Planning is one of those things, like managing our stuff, that we all have to do. And just as there are people who can keep their closets and sock drawers in order – or so I’m told – there are people who are aces at planning and those who aren’t.
It’s my feeling that while being able to organize a sock drawer may well be an innate skill, planning is something we can all work on and improve.
Here are three hallmarks of good planning I’ve noticed:
Sequencing is key. This might seem a no-brainer at first, but bear with me. Sure, C follows B which follows A, but when you’re planning activities which require human beings to complete certain tasks and make certain decisions in order to arrive at your desired C, then you better make sure all those necessary steps are articulated and supported back in the A and B stages. If you need to have T-shirts ready for participants in a fundraiser fun run, you need to factor in artist design time, board approval and T-shirt production and distribution time so everything arrives at the finish line on time. Other projects have less evident, but no less essential sequencing and timing needs.
People doing the work must be involved in planning it. Here’s another no-brainer, but it’s one which major organizations ignore all too frequently. Those who are actually involved with carrying out a task will have the best idea how long it takes and what they’ll need to do it. Construct a timeline without them at your peril.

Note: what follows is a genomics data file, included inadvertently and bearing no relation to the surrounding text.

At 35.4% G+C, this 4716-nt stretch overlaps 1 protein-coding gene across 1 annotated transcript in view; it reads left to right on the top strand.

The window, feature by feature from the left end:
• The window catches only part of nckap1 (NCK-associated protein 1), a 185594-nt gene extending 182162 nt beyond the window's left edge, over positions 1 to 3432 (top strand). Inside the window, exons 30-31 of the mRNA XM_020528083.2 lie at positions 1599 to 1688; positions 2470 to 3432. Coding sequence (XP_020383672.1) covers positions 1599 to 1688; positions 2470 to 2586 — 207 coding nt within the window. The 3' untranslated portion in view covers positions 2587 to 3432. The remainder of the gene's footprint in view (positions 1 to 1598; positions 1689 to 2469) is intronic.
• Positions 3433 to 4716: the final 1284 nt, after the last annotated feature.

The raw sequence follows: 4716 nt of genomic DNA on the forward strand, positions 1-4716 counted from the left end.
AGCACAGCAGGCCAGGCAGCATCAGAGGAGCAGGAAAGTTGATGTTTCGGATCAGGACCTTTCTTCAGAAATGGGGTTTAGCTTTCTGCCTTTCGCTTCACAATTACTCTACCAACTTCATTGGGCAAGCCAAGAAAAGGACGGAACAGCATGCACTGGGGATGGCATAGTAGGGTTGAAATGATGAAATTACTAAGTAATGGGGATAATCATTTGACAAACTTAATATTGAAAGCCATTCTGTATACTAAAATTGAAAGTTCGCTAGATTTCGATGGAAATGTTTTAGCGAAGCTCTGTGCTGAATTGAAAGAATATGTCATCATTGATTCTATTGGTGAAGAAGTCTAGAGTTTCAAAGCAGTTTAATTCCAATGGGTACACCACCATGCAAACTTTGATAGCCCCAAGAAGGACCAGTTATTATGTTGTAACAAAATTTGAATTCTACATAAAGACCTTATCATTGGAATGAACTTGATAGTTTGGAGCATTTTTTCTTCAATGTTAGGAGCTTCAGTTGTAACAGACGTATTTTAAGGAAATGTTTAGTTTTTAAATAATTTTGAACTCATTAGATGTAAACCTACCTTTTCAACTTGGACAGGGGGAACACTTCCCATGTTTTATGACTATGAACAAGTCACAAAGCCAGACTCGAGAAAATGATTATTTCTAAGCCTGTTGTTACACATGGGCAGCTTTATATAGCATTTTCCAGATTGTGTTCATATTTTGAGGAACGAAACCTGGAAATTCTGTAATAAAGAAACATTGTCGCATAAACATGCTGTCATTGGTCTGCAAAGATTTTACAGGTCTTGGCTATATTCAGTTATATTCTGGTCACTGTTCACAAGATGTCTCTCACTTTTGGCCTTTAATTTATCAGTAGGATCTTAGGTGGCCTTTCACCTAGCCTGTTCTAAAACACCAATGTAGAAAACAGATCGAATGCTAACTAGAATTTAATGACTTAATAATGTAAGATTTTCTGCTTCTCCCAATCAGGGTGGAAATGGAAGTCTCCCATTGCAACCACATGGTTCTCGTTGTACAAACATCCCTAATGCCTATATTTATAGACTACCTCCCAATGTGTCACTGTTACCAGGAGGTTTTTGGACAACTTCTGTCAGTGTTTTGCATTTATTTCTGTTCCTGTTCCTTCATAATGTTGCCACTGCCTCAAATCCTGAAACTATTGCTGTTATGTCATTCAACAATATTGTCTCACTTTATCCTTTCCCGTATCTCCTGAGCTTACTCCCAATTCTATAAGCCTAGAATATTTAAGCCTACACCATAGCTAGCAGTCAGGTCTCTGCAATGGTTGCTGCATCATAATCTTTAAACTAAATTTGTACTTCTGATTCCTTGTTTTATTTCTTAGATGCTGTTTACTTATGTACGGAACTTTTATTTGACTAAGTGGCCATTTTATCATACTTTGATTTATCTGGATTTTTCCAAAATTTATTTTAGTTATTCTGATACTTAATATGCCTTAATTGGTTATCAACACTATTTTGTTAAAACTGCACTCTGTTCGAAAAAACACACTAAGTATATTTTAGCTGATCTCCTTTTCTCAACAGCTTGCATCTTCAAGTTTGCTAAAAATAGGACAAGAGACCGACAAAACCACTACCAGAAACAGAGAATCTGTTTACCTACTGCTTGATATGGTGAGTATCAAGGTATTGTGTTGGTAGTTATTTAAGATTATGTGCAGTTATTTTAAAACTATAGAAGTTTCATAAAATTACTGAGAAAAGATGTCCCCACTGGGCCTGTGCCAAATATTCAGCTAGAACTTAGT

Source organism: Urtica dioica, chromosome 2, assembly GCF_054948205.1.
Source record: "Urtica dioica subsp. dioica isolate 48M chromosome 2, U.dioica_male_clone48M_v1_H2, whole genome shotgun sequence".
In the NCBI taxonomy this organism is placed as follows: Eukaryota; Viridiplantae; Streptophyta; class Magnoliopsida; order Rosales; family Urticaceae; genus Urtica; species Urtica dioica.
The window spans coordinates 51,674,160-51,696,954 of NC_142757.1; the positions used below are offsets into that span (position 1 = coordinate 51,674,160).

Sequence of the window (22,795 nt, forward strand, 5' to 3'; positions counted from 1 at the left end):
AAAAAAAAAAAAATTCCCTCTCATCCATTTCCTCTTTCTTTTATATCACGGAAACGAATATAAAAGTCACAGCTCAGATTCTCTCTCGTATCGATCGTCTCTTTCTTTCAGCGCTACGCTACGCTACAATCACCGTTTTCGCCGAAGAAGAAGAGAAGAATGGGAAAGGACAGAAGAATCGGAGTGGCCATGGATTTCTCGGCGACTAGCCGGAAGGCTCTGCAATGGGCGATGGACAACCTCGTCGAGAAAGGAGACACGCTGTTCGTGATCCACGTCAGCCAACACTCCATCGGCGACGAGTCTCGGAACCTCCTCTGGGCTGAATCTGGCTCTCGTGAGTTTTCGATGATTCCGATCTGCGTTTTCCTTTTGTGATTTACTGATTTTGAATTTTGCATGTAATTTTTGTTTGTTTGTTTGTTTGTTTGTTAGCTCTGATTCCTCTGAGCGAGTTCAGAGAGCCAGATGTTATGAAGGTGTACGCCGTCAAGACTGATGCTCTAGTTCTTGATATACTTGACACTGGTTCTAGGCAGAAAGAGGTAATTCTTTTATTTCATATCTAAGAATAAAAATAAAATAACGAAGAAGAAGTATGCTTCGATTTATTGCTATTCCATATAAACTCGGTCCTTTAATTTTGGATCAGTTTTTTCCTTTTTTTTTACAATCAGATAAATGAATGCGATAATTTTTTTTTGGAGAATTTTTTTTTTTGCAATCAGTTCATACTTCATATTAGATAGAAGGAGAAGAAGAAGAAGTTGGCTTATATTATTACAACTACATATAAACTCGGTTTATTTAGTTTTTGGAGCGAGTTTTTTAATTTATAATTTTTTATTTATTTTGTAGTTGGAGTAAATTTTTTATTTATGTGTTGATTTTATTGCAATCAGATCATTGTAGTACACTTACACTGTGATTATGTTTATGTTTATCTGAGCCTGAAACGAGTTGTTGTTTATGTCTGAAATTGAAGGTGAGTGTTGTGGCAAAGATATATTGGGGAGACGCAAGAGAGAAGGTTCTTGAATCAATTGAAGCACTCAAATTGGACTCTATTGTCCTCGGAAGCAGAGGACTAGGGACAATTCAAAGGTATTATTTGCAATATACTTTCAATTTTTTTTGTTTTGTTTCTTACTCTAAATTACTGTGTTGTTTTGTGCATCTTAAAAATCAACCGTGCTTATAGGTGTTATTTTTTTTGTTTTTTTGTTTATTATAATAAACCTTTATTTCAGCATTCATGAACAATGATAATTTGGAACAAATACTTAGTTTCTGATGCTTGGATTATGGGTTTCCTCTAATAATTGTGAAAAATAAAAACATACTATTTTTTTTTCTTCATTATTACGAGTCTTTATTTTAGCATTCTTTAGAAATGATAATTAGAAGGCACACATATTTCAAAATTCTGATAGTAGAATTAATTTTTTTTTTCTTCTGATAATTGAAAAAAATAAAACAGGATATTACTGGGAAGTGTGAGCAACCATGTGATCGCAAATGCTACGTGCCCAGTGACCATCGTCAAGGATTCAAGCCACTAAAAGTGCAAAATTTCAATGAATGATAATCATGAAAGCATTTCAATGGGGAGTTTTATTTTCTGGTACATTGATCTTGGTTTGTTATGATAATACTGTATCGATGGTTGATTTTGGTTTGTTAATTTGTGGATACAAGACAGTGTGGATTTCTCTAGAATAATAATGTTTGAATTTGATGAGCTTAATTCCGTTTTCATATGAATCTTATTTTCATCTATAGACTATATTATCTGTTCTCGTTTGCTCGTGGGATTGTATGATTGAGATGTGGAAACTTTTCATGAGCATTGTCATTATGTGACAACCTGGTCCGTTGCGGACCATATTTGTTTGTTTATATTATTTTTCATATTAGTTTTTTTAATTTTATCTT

Blend idealism and realism. Establishing a schedule for carrying out an assortment of activities might not seem the sort of stuff of which dreams are made, but all good planners have to have a dreamy side to themselves in order to strive for the best.
And, clearly, all dreamers need to be able to plan the implementation of their dreams if they wish to bring them into the real world.
Let’s start with the idealistic nature of planning. Whether you’re planning a new product launch, a training program or a family vacation, you have to keep in mind that all the resources you asked for might not be available. Nonetheless, you need to plan big, with the aim of making whatever it is the best example of its kind. Later, you can adjust your plans in light of financial reality.
And finances aren’t the only kinds of reality-based forces which will affect your plans. Time, availability of human resources, your business environment and even office politics will all play a part here, so pay attention to them as you finalize your schemes. Then, adjust your plans in light of these factors.
Once you can implement these practices in your planning, you should see a change for the better. Then you’ll be ready to start on that sock drawer.
by Danielle Dresden